Obayashi Nobuhiko, Ghost Cats, and To Sleep So as to Dream


This last weekend, we held a workshop on the film director Obayashi Nobuhiko at Yale. This was part of a project Aiko Masubuchi, formerly of the Japan Society in New York, and I have been pursuing to publish the first book-length anthology on Obayashi in English. We had a public call for papers and invited those whose proposals were chosen to come to Yale to discuss their papers. It was in the format I like a lot: instead of people just reading their papers, the drafts were distributed beforehand and time was mostly used for discussion. Befitting a director who worked in so many media and genres, there were papers on many different topics by people of quite different backgrounds, with mine focusing on Obayashi’s work in television commercials. Contributors will now re-work their papers and turn in final drafts in the spring. 

The workshop was closed to the public, but as its public facing aspect, we screened Obayashi’s TV movie Reibyo densetsu (麗猫伝説: which we provisionally translated as The Legend of the Beautiful Ghost Cat), which he made in 1983 for the Tuesday Suspense Theater slot. The film has come out on DVD in Japan, but it has likely never been shown abroad, so several of us split up the work and made some very rough English subtitles. Obayashi Chigumi, the director’s daughter, was a guest at the workshop, and she made a few comments after the film. It was interesting to hear that the house used in the film is actually the Obayashi family home in Onomichi.https://en.wikipedia.org/wiki/Takako_Irie

The film is an eclectic mix of Obayashi’s House, Wilder’s Sunset Boulevard, Mizoguchi’s Ugetsu, Japanese ghost cat movies, and Onomichi film nostalgia. It features Irie Takako (star of Mizoguchi’s The Water Magician, who also appears in Obayashi’s The Girl Who Leapt through Time) as an aged and reclusive movie star (Irie Takako) who suddenly reappears as a young siren who entices a movie producer (Godzilla’s Hirata Akihiro) to send a young screenwriter (Emoto Akira) to her island to write her comeback film. Things are not as they seem, as the film recalls the lineage of “bakeneko eiga” where cats turn into ghosts to revenge their owners or carry on their plans. Irie starred in a series of such films after the war, so Obayashi’s use of her is itself a cinematic citation. Crucial to the story is that he also casts Irie’s real life daughter Irie Wakaba, an Obayashi regular, making this—as with many other Obayashi films—a peculiar form of family movie. Here’s the teaser as broadcast at the time:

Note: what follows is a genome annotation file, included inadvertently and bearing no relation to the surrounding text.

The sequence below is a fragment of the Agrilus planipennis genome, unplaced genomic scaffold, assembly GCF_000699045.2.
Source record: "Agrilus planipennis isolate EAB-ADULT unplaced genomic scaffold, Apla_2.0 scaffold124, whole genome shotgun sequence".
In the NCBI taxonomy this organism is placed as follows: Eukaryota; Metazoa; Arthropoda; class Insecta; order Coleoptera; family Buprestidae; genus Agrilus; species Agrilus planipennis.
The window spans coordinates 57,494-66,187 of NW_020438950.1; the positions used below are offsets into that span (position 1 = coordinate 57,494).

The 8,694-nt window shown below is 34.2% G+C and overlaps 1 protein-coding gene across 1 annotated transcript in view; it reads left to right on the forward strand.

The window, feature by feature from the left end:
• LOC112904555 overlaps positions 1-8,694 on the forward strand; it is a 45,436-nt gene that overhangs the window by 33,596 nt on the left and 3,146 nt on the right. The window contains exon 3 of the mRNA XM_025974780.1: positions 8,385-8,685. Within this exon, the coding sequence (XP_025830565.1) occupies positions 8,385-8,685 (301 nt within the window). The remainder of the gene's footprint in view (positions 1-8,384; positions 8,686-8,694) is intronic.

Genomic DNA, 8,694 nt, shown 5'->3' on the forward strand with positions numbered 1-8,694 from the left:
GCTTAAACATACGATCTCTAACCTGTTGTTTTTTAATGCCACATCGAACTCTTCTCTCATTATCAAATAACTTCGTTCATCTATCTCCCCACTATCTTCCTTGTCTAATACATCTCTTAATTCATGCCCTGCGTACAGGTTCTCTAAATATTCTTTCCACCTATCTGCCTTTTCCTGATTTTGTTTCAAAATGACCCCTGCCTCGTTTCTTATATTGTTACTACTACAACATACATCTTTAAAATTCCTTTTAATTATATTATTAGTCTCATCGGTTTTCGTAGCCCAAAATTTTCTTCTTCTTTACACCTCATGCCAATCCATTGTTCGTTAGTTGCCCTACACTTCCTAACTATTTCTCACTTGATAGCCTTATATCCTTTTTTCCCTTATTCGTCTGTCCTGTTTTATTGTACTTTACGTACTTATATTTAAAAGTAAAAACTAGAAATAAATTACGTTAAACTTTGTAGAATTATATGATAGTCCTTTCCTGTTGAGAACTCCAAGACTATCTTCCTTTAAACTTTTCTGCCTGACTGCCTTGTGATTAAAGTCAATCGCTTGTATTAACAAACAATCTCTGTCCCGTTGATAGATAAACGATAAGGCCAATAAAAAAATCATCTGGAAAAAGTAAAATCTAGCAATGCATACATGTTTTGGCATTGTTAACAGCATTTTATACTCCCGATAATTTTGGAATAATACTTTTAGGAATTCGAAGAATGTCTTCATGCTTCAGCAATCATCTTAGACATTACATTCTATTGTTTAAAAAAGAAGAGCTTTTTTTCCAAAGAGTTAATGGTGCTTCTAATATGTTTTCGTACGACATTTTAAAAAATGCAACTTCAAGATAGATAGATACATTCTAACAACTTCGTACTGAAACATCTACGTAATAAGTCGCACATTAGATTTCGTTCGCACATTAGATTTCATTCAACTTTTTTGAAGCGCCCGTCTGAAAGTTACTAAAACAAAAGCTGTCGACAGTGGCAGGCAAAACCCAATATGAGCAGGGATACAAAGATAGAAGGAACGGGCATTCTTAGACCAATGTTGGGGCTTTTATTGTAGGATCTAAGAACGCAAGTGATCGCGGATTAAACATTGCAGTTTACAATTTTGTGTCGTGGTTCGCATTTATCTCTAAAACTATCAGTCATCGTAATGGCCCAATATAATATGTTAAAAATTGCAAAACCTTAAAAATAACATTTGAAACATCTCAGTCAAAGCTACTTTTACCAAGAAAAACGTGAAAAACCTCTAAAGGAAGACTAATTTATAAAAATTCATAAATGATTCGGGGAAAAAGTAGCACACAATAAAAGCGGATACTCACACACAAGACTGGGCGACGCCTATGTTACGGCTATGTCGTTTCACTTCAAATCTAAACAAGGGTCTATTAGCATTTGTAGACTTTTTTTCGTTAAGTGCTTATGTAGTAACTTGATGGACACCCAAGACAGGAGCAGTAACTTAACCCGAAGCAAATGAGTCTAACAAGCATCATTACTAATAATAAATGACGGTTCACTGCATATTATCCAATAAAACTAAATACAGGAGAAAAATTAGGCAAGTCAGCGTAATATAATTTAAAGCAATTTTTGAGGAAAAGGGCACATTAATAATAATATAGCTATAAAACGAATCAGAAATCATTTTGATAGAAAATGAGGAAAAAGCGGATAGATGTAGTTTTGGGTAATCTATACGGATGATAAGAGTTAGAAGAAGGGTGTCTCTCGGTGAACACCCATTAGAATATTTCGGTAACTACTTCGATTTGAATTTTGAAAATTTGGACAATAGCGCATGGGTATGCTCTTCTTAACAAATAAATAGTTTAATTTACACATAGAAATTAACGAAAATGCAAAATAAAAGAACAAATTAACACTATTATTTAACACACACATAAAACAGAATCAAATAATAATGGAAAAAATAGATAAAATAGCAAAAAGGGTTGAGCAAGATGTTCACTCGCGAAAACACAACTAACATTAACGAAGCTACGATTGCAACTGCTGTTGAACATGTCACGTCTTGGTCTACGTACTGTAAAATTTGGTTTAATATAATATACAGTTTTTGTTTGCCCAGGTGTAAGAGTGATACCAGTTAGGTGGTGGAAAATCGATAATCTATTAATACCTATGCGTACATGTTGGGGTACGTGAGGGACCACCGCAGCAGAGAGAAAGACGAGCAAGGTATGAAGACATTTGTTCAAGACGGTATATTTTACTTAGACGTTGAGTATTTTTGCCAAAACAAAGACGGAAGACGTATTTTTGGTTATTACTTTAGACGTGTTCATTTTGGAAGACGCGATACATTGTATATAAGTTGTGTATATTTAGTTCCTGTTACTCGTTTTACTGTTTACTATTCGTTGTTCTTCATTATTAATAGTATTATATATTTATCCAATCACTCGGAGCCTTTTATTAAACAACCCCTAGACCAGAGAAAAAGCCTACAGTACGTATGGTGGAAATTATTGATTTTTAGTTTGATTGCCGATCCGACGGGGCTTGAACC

One thing that came to the fore in my mind was that the narrative of Reibyo densetsu strongly resembles that of Hayashi Kaizo’s To Sleep so as to Dream (Yume miru yo ni nemuretai), which was released three years later. Both feature a reclusive old actress who long ago ended their career with an incomplete film shot with a male actor who looks exactly like someone in the present, as well as a younger version of the actress who is active in the present and sparks a love relation with that present-day young man. I mentioned that similarity to Chigumi and she said Hayashi and his collaborator Agata Morio actually came to Obayashi’s office to ask permission to “borrow” elements of Reibyo densetsu (she even remembers the day, since it was her 20th birthday). Obayashi does get a “cooperation” credit in To Sleep so as to Dream, and interestingly, the actor Oizumi Akira appears in both films.

I was thinking about To Sleep So as to Dream since I wrote a commentary for the pamphlet that comes with the Arrow blu-ray release of the film that came out recently. This was the second commentary I wrote for Arrow after the release of Somai Shinji’s Sailor Suit and Machine Gun. Since I found out that Arrow unfortunately only includes the pamphlet in a certain number of the first discs sold, I’ll post my commentary on the film on the Yale repository eventually. 


As for To Sleep So as to Dream, I basically argued the film is, on the one hand, actually quite accurate in both its cinematic emulation of Japanese silent cinema, and on the other, intentionally using anachronism to create a dream-like cinephilic space transcendent of history. As with the commentary on Somai, I made good use of the theater pamphlet for the movie. It’s a marvelous film, so do try to see it. You can get it at the Arrow US website here

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